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Since the beginning of the photographic art form, photographers have been searching for clearer and sharper images. Now, you don't have to settle for what was captured in camera; you can perfect your photos in post-production. In this course, Chris Orwig tackles sharpening in three programs: Adobe Camera Raw, Lightroom, and Photoshop. They all have their strengths, so he shows you how to get the best results from specific sharpening challenges with each one. Chris shows you how to reduce noise and sharpen with sliders and make selective adjustments to certain areas of raw images. In Photoshop, he uses powerful filters like Unsharp Mask and Smart Sharpen to sharpen larger areas of pictures, and masking to paint in sharpening. Last, he shares two advanced techniques, one using high pass sharpening and another that limits sharpening to the edges of your images.
In this movie, we'll take a look at a common scenario. And that is a scenario where we want to use the adjustment brush in order to paint in sharpening into a specific and small area of a photograph, in particular, we'll look at how we can paint in some sharpening and also change the contrast and color of the eyes. In order to work on the eyes, let's first zoom in. So, go ahead and click to zoom in on your image or press command plus on a Mac or control plus on Windows. Now, this is a raw file and when we get close to the file, one of the things that I notice is that it's a little bit too soft.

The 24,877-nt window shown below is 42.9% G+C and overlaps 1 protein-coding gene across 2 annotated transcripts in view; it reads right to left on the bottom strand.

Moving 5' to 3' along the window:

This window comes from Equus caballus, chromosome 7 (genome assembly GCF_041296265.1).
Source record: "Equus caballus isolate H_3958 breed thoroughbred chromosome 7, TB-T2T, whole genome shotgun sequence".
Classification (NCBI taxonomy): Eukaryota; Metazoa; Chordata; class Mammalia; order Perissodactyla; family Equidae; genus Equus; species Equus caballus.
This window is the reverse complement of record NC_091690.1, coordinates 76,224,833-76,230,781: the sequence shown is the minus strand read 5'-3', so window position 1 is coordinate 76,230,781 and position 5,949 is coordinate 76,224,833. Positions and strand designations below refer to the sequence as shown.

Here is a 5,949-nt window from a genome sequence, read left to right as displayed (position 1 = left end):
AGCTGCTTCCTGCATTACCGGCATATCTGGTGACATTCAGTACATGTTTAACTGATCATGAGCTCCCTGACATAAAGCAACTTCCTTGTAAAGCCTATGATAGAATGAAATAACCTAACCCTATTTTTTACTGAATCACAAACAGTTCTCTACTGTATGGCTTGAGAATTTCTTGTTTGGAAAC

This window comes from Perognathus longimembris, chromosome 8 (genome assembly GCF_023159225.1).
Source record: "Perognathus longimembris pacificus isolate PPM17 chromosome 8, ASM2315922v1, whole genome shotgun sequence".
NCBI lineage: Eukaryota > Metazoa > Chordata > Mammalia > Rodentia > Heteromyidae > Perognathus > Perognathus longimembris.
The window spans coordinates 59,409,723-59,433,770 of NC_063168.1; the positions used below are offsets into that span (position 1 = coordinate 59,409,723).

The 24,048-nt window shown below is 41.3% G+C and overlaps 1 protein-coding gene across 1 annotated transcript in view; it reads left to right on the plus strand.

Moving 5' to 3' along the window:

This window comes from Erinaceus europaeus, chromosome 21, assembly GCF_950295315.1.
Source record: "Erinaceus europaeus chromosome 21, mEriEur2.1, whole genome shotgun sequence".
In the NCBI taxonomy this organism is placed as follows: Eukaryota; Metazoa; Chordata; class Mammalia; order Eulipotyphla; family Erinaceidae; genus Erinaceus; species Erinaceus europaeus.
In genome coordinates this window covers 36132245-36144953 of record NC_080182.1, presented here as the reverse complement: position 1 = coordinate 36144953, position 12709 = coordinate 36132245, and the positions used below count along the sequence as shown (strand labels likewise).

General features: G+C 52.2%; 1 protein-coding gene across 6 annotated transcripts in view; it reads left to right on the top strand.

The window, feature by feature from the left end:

I want to add some sparkle and some visual interest to the eyes. In order to do that, we'll work with our adjustment brush tool. Here, tap the k key to select the adjustment brush or click on the adjustment brush tool icon and then from the effect pull down menu, we're going to chose sharpness. Once we've selected sharpness it will reset all of our other sliders and it then will bring our sharpness value up here to 84. Let's begin with that amount and see how it works.